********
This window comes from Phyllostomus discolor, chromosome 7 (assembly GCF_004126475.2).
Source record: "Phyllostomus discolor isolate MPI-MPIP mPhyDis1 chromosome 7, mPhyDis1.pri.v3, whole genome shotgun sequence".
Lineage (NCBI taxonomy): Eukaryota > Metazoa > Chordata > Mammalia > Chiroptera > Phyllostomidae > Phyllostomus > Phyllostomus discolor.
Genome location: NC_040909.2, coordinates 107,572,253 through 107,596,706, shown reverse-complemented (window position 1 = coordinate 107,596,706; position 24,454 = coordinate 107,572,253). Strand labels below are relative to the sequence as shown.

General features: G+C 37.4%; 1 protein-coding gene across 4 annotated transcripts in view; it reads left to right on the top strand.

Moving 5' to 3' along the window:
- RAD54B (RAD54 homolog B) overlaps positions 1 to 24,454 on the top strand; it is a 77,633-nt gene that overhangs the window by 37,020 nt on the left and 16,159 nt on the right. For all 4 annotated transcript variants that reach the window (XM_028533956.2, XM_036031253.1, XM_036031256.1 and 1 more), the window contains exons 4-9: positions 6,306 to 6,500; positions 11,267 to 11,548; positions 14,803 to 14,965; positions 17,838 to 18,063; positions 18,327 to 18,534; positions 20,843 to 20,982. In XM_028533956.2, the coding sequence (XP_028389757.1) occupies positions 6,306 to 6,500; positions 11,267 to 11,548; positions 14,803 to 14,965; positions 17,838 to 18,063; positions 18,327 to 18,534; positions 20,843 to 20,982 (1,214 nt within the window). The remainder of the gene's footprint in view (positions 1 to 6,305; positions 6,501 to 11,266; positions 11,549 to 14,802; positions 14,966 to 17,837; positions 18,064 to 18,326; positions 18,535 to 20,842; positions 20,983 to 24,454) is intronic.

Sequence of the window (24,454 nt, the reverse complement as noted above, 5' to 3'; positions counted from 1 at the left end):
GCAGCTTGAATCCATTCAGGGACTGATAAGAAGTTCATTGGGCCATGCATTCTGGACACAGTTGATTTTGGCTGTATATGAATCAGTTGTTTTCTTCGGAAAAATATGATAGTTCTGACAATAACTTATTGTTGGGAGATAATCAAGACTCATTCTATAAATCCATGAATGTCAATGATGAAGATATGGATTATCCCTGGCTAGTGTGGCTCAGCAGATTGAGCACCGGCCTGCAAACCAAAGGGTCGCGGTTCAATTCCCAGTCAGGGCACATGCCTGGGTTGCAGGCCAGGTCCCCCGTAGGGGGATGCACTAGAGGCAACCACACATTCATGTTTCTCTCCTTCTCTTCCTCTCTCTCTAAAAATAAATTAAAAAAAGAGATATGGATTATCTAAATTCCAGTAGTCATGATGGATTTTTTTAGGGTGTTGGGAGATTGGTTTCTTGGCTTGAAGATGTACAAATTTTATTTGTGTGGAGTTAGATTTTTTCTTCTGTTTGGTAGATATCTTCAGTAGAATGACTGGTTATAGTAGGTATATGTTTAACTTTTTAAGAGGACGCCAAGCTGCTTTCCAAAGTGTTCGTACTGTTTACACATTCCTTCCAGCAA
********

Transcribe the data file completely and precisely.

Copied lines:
This window comes from Phyllostomus discolor, chromosome 7 (assembly GCF_004126475.2).
Source record: "Phyllostomus discolor isolate MPI-MPIP mPhyDis1 chromosome 7, mPhyDis1.pri.v3, whole genome shotgun sequence".
Lineage (NCBI taxonomy): Eukaryota > Metazoa > Chordata > Mammalia > Chiroptera > Phyllostomidae > Phyllostomus > Phyllostomus discolor.
Genome location: NC_040909.2, coordinates 107,572,253 through 107,596,706, shown reverse-complemented (window position 1 = coordinate 107,596,706; position 24,454 = coordinate 107,572,253). Strand labels below are relative to the sequence as shown.

General features: G+C 37.4%; 1 protein-coding gene across 4 annotated transcripts in view; it reads left to right on the top strand.

Moving 5' to 3' along the window:
- RAD54B (RAD54 homolog B) overlaps positions 1 to 24,454 on the top strand; it is a 77,633-nt gene that overhangs the window by 37,020 nt on the left and 16,159 nt on the right. For all 4 annotated transcript variants that reach the window (XM_028533956.2, XM_036031253.1, XM_036031256.1 and 1 more), the window contains exons 4-9: positions 6,306 to 6,500; positions 11,267 to 11,548; positions 14,803 to 14,965; positions 17,838 to 18,063; positions 18,327 to 18,534; positions 20,843 to 20,982. In XM_028533956.2, the coding sequence (XP_028389757.1) occupies positions 6,306 to 6,500; positions 11,267 to 11,548; positions 14,803 to 14,965; positions 17,838 to 18,063; positions 18,327 to 18,534; positions 20,843 to 20,982 (1,214 nt within the window). The remainder of the gene's footprint in view (positions 1 to 6,305; positions 6,501 to 11,266; positions 11,549 to 14,802; positions 14,966 to 17,837; positions 18,064 to 18,326; positions 18,535 to 20,842; positions 20,983 to 24,454) is intronic.

Sequence of the window (24,454 nt, the reverse complement as noted above, 5' to 3'; positions counted from 1 at the left end):
GCAGCTTGAATCCATTCAGGGACTGATAAGAAGTTCATTGGGCCATGCATTCTGGACACAGTTGATTTTGGCTGTATATGAATCAGTTGTTTTCTTCGGAAAAATATGATAGTTCTGACAATAACTTATTGTTGGGAGATAATCAAGACTCATTCTATAAATCCATGAATGTCAATGATGAAGATATGGATTATCCCTGGCTAGTGTGGCTCAGCAGATTGAGCACCGGCCTGCAAACCAAAGGGTCGCGGTTCAATTCCCAGTCAGGGCACATGCCTGGGTTGCAGGCCAGGTCCCCCGTAGGGGGATGCACTAGAGGCAACCACACATTCATGTTTCTCTCCTTCTCTTCCTCTCTCTCTAAAAATAAATTAAAAAAAGAGATATGGATTATCTAAATTCCAGTAGTCATGATGGATTTTTTTAGGGTGTTGGGAGATTGGTTTCTTGGCTTGAAGATGTACAAATTTTATTTGTGTGGAGTTAGATTTTTTCTTCTGTTTGGTAGATATCTTCAGTAGAATGACTGGTTATAGTAGGTATATGTTTAACTTTTTAAGAGGACGCCAAGCTGCTTTCCAAAGTGTTCGTACTGTTTACACATTCCTTCCAGCAA